How to Kick (in Martial Arts)
Martial arts have become very popular in the Western world as a recreational/competitive sport. One of the most common and useful moves in nearly any martial art is the kick. There are multiple types of kicks, each with its own use.
The front kick ("Mae Geri" in Japanese, "Ahp Chagi" in Korean) is generally used to attack a target's legs, groin, solar plexus, throat or face. Because punching their face doesn't damage them as much as a kick to the shin. Also because of its simplicity, the front kick can be used rapidly with little sacrifice to power. It is one of the first technique a martial arts student often learns.
Stand in a fighting stance.The preferred fighting stance differs between different disciplines, but the general rule is that your dominant leg is behind your other leg - the dominant leg's toe pointed to its side. Your secondary leg is in front, its toe pointed straight forward. Your torso is generally facing the direction of your dominant leg (righties' bodies will face right & vice versa). Your hands should be in a guard position.
If you want a faster kick, you will use your front foot (secondary leg).If you want a more powerful front kick, use your back leg (primary)
Raise your kicking-leg's knee so your thigh is parallel to the ground, about hip/waist level.This is called chambering. Breathe in as you do this.
Kick your leg, snapping it forward quickly.With a front kick you can use the ball of your foot or your instep as a striking surface. As you kick, rapidly release the air in your lungs. Doing so will ensure that if you are doing kicking drills, you don't forget to breathe (which is easier to forget than it sounds!). Remember, breath in when you contract, breath out when you expand. This also will relax your body, allowing for proper technique, because holding air in means your muscles are too tense, and you are trying to control your kick too much, which weakens the kick, slows it down and will tire you out faster.
Unsnap your leg so your thigh is once again parallel to the ground.
Set your leg back on the ground.If you used your secondary leg for the kick, it will go back where it started. If you used your back leg, place it down as if it were your secondary leg (switching sides on your stance)
Variations in execution include height, power, speed, and whether or not you return your foot to the ground.Many disciplines have techniques where you do multiple kicks with one foot, and it never returns to the ground.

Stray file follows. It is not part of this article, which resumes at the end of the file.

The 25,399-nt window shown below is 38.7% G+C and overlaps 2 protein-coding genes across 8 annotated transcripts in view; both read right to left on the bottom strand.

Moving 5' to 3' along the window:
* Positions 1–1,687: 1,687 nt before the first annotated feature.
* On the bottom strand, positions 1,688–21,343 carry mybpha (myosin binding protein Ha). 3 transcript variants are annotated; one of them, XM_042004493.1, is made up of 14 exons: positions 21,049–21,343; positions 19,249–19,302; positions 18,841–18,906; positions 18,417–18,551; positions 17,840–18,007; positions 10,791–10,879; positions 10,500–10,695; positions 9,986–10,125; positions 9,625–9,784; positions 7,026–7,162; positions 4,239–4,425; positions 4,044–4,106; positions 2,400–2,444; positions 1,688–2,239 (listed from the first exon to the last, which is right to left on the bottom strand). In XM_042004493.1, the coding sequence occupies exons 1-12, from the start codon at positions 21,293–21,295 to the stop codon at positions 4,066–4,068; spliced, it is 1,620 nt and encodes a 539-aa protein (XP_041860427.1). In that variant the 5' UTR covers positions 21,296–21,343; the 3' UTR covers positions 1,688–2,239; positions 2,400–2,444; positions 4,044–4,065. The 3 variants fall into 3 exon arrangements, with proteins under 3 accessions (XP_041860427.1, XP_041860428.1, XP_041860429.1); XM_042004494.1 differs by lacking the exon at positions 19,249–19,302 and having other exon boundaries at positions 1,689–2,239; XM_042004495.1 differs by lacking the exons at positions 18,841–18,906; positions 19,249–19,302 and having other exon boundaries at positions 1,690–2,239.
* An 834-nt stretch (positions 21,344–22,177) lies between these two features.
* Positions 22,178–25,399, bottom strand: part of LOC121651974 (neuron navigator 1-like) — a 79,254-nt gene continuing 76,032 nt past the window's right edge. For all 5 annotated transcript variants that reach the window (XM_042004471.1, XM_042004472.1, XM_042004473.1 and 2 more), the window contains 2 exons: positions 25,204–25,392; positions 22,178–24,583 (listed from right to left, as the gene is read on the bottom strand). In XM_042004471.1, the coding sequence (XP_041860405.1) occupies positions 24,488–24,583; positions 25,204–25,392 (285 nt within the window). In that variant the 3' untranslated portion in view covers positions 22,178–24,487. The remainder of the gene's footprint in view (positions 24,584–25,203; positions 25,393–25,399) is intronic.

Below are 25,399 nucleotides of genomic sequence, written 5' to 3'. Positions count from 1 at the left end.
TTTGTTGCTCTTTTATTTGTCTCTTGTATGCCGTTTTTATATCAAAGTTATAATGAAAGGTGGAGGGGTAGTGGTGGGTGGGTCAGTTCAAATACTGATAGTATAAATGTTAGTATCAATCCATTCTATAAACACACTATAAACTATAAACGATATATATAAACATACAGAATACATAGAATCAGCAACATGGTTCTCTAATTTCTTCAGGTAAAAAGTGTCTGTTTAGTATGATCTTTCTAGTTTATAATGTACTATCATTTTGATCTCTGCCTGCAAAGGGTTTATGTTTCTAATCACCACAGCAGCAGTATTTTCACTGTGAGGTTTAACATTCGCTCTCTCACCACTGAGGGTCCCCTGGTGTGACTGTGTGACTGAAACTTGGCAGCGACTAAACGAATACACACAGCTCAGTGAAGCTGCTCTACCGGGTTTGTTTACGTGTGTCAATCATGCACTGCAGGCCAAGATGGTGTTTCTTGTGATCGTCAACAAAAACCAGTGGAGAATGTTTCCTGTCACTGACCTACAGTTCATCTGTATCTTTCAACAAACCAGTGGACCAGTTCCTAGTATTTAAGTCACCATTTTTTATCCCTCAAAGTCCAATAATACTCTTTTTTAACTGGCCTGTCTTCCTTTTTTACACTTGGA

The side-thrust kick ("Yoko Geri" in Japanese, "Yuhp Chagi" in Korean) is a significantly more powerful pushing kick. Not meant for rapid attacks as much as it is to deal significant damage to the target. It is also slightly more difficult to execute. One mental image trick that seem to work very well even with younger children is the 'chamber' 'explode' metaphor. Get the student to visualize a bullet being chambered in a gun while picking up the kicking leg as high as possible. Then being fired with the 'explosion' out of the chamber. This trick really seems to help the student pull up their leg as high as possible then push with their heel to generate a lot of power. Just a metaphor tip.
Stand in a fighting stance
Bring your back leg up so your knee is near your chest, and your foot is somewhere near your hips (early on, don't worry about bringing it up quite this high, but the goal is to have the sole of your foot facing down, and the outside ("knife side") of your foot facing your target).This is sometimes called the "cocked position" because you are ready to fire.
Kick your leg such that your kicking foot will draw a straight line from the cocked position to its destination.Kick with the heel of your foot, or if you are more advanced, the knife side of your foot. As you kick, rotate on the ball of your foot so that your heel ends pointed toward your target.
Return to the cocked position.Simultaneously rotate back to your starting position on the ball of your foot.
Return your foot to the ground, in front of you.Your back leg now should have been your front leg before the kick, and vice versa.
The side-snap kick is a faster version of the side kick, often employed in sparing to earn points for hitting the opponent's groin.
Stand in a fighting stance
Slide your kicking foot up your standing leg to your knee
Arc your kicking foot outwards towards your target (preferably under their kick).Use the same foot position as the side thrust kick.
Without pausing, arc your foot back towards your knee.
Slide your foot down your leg back to the ground.End in a fighting stance.
Roundhouse Kick(also known as the turning kick)
The Roundhouse Kick ("Mawashi Geri" in Japanese, "Dul-yoh Chagi" in Korean) is probably the most common kick in combat. It is powerful like a side kick, but quick like a front kick.
Stand in a fighting stance